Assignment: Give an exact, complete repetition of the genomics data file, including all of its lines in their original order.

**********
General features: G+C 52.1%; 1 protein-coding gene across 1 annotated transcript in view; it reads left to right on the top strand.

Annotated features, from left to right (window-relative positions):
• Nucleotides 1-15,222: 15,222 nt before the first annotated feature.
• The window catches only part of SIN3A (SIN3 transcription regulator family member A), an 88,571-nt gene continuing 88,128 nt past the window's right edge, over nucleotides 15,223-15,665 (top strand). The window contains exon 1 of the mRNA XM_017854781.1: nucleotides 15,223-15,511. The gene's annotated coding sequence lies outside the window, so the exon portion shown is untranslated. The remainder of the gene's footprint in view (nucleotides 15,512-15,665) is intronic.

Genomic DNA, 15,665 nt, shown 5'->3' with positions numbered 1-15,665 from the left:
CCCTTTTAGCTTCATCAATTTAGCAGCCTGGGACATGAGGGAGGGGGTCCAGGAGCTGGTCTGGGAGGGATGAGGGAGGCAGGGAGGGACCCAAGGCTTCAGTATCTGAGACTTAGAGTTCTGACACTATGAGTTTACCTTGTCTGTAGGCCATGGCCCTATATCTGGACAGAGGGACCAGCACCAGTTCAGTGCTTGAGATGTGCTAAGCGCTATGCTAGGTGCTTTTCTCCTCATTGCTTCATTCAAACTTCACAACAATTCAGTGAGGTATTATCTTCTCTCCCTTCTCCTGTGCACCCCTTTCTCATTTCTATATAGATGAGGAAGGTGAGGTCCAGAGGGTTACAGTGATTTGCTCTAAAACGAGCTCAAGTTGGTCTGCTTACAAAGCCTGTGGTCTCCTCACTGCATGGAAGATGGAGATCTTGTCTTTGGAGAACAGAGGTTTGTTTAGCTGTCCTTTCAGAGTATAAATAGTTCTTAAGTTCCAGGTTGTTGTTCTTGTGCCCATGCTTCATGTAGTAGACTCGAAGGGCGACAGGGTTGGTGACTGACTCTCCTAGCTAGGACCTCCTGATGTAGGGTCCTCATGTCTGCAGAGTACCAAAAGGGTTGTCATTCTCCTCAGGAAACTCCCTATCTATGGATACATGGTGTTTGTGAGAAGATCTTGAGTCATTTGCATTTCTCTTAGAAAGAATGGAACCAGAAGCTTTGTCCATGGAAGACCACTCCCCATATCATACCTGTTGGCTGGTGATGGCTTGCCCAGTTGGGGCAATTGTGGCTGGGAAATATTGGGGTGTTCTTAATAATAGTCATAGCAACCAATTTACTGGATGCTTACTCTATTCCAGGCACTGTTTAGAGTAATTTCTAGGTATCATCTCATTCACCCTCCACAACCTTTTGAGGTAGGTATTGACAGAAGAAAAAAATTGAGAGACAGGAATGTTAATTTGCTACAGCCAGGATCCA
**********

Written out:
General features: G+C 52.1%; 1 protein-coding gene across 1 annotated transcript in view; it reads left to right on the top strand.

Annotated features, from left to right (window-relative positions):
• Nucleotides 1-15,222: 15,222 nt before the first annotated feature.
• The window catches only part of SIN3A (SIN3 transcription regulator family member A), an 88,571-nt gene continuing 88,128 nt past the window's right edge, over nucleotides 15,223-15,665 (top strand). The window contains exon 1 of the mRNA XM_017854781.1: nucleotides 15,223-15,511. The gene's annotated coding sequence lies outside the window, so the exon portion shown is untranslated. The remainder of the gene's footprint in view (nucleotides 15,512-15,665) is intronic.

Genomic DNA, 15,665 nt, shown 5'->3' with positions numbered 1-15,665 from the left:
CCCTTTTAGCTTCATCAATTTAGCAGCCTGGGACATGAGGGAGGGGGTCCAGGAGCTGGTCTGGGAGGGATGAGGGAGGCAGGGAGGGACCCAAGGCTTCAGTATCTGAGACTTAGAGTTCTGACACTATGAGTTTACCTTGTCTGTAGGCCATGGCCCTATATCTGGACAGAGGGACCAGCACCAGTTCAGTGCTTGAGATGTGCTAAGCGCTATGCTAGGTGCTTTTCTCCTCATTGCTTCATTCAAACTTCACAACAATTCAGTGAGGTATTATCTTCTCTCCCTTCTCCTGTGCACCCCTTTCTCATTTCTATATAGATGAGGAAGGTGAGGTCCAGAGGGTTACAGTGATTTGCTCTAAAACGAGCTCAAGTTGGTCTGCTTACAAAGCCTGTGGTCTCCTCACTGCATGGAAGATGGAGATCTTGTCTTTGGAGAACAGAGGTTTGTTTAGCTGTCCTTTCAGAGTATAAATAGTTCTTAAGTTCCAGGTTGTTGTTCTTGTGCCCATGCTTCATGTAGTAGACTCGAAGGGCGACAGGGTTGGTGACTGACTCTCCTAGCTAGGACCTCCTGATGTAGGGTCCTCATGTCTGCAGAGTACCAAAAGGGTTGTCATTCTCCTCAGGAAACTCCCTATCTATGGATACATGGTGTTTGTGAGAAGATCTTGAGTCATTTGCATTTCTCTTAGAAAGAATGGAACCAGAAGCTTTGTCCATGGAAGACCACTCCCCATATCATACCTGTTGGCTGGTGATGGCTTGCCCAGTTGGGGCAATTGTGGCTGGGAAATATTGGGGTGTTCTTAATAATAGTCATAGCAACCAATTTACTGGATGCTTACTCTATTCCAGGCACTGTTTAGAGTAATTTCTAGGTATCATCTCATTCACCCTCCACAACCTTTTGAGGTAGGTATTGACAGAAGAAAAAAATTGAGAGACAGGAATGTTAATTTGCTACAGCCAGGATCCA